Blue in japan

This demonstrates that even common words may not have simple translations. Ao , one of the oldest color words in Japanese, was once much broader in application. In several still common words, it denotes the vivid green of fresh vegetation, as in early summer. Examples include aoba fresh foliage , aona leafy green vegetables , aomame green soybeans or peas , and even the prefectural name Aomori, which according to one explanation originally referred to the green juniper bushes covering a small hill in what is now the prefectural capital. The word ao has also been used historically for a broad range of colors tending toward other shades, including black, white, and gray.
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Traditional Japanese Colors: Why Green Isn’t a Color in Japan

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Is this green or blue in Japanese? | IroMegane

Japan is a country steeped in tradition and they use the beautiful language of colors in their art, dresses, phrases and rituals. Even though western influences have changed several associations of colors, especially in art and dresses; some of the traditional color meanings are still valid today. Certain colors are very important at weddings and other rituals. There are many timeless rules associated with kimono colors as well. So let us take a look at what these different colors mean.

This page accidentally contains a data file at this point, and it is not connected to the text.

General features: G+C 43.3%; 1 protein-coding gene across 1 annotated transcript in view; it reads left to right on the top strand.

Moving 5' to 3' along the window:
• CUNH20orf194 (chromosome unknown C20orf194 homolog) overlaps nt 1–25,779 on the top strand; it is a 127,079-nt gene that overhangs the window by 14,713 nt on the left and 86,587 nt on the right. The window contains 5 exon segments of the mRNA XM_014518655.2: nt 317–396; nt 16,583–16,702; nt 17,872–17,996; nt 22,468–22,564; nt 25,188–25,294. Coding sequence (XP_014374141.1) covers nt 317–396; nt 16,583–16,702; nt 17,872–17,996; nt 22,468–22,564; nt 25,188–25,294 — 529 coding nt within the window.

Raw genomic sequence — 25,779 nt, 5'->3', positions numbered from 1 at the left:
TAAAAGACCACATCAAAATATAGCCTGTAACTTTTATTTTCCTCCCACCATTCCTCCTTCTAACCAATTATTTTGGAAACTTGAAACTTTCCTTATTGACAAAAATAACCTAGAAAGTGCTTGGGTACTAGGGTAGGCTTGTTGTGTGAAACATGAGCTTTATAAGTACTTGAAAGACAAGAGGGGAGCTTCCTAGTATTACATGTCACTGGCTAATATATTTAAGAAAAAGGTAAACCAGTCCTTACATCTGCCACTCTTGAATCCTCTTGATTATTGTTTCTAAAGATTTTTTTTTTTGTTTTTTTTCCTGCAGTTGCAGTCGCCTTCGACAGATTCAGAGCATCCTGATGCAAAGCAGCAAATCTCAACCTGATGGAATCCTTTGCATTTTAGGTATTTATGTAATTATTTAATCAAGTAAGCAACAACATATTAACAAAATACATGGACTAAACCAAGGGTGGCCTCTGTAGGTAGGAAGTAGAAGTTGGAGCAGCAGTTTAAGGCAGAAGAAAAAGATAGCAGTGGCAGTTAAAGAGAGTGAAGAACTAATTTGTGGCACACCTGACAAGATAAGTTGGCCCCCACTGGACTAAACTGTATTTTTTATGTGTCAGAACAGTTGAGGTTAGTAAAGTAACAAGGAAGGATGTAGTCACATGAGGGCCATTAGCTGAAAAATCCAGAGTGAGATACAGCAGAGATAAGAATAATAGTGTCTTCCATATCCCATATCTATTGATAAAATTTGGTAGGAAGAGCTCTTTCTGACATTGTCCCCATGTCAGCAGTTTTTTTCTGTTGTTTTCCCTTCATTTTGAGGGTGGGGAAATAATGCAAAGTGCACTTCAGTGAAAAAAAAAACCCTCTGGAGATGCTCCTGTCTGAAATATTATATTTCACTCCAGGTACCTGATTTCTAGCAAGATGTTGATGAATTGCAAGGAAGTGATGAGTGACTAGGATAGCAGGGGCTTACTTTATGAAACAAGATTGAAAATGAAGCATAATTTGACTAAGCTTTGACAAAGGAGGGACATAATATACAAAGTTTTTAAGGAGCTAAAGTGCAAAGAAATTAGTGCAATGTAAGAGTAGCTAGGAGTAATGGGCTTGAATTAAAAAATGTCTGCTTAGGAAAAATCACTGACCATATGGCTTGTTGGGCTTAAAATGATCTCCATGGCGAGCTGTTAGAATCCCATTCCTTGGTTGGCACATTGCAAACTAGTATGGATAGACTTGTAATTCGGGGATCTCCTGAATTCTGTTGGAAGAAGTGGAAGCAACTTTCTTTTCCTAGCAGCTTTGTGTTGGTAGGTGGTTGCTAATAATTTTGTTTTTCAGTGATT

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4 Important Colors in Japanese culture

Well, today it is. It was thought of as just another shade of blue. In fact there are many green things today that the Japanese still refer to as ao. Like green vegetables are blue, green traffic lights are blue, and even when someone is young or new at something, they are thought to be the color blue, instead of green. Instead of being based on 7 basic colors red, orange, yellow, green, blue, indigo, and violet the Japanese color system is thought of in different spectrums.
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Japanese society has long-standing traditions that have shaped the Japanese for millennia. Specifically, colors have symbolic associations that appear in Japanese art, dress and rituals. Many colors have maintained those meanings even as Japanese society rapidly changes. Drawing inspiration from nature and historical texts, Japanese color symbolism helps identify the emotional state or desires of those wearing or celebrating with certain colors.
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